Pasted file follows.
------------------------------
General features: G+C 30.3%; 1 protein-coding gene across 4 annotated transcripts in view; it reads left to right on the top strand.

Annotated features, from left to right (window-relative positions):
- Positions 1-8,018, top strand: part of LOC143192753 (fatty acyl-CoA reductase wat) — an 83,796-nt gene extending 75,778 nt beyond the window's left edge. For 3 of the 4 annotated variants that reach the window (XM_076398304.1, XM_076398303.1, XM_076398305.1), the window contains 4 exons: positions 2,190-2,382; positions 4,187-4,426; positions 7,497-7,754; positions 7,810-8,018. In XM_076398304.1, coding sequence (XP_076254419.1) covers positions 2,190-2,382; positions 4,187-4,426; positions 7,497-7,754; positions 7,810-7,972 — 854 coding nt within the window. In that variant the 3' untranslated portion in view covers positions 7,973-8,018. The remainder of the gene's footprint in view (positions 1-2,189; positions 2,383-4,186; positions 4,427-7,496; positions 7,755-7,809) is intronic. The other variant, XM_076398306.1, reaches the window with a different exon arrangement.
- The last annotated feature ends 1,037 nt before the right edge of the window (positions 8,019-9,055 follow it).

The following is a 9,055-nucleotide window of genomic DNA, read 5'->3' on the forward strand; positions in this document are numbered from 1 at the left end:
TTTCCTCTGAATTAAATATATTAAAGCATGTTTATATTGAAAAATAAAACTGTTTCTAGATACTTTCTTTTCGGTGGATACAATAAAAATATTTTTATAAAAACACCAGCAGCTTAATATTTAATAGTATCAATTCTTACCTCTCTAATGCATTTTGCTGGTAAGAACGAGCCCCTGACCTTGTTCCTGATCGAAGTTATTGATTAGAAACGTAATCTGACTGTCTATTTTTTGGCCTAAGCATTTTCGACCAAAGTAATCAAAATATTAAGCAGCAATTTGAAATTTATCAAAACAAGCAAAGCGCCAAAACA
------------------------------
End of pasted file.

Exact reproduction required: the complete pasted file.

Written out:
General features: G+C 30.3%; 1 protein-coding gene across 4 annotated transcripts in view; it reads left to right on the top strand.

Annotated features, from left to right (window-relative positions):
- Positions 1-8,018, top strand: part of LOC143192753 (fatty acyl-CoA reductase wat) — an 83,796-nt gene extending 75,778 nt beyond the window's left edge. For 3 of the 4 annotated variants that reach the window (XM_076398304.1, XM_076398303.1, XM_076398305.1), the window contains 4 exons: positions 2,190-2,382; positions 4,187-4,426; positions 7,497-7,754; positions 7,810-8,018. In XM_076398304.1, coding sequence (XP_076254419.1) covers positions 2,190-2,382; positions 4,187-4,426; positions 7,497-7,754; positions 7,810-7,972 — 854 coding nt within the window. In that variant the 3' untranslated portion in view covers positions 7,973-8,018. The remainder of the gene's footprint in view (positions 1-2,189; positions 2,383-4,186; positions 4,427-7,496; positions 7,755-7,809) is intronic. The other variant, XM_076398306.1, reaches the window with a different exon arrangement.
- The last annotated feature ends 1,037 nt before the right edge of the window (positions 8,019-9,055 follow it).

The following is a 9,055-nucleotide window of genomic DNA, read 5'->3' on the forward strand; positions in this document are numbered from 1 at the left end:
TTTCCTCTGAATTAAATATATTAAAGCATGTTTATATTGAAAAATAAAACTGTTTCTAGATACTTTCTTTTCGGTGGATACAATAAAAATATTTTTATAAAAACACCAGCAGCTTAATATTTAATAGTATCAATTCTTACCTCTCTAATGCATTTTGCTGGTAAGAACGAGCCCCTGACCTTGTTCCTGATCGAAGTTATTGATTAGAAACGTAATCTGACTGTCTATTTTTTGGCCTAAGCATTTTCGACCAAAGTAATCAAAATATTAAGCAGCAATTTGAAATTTATCAAAACAAGCAAAGCGCCAAAACA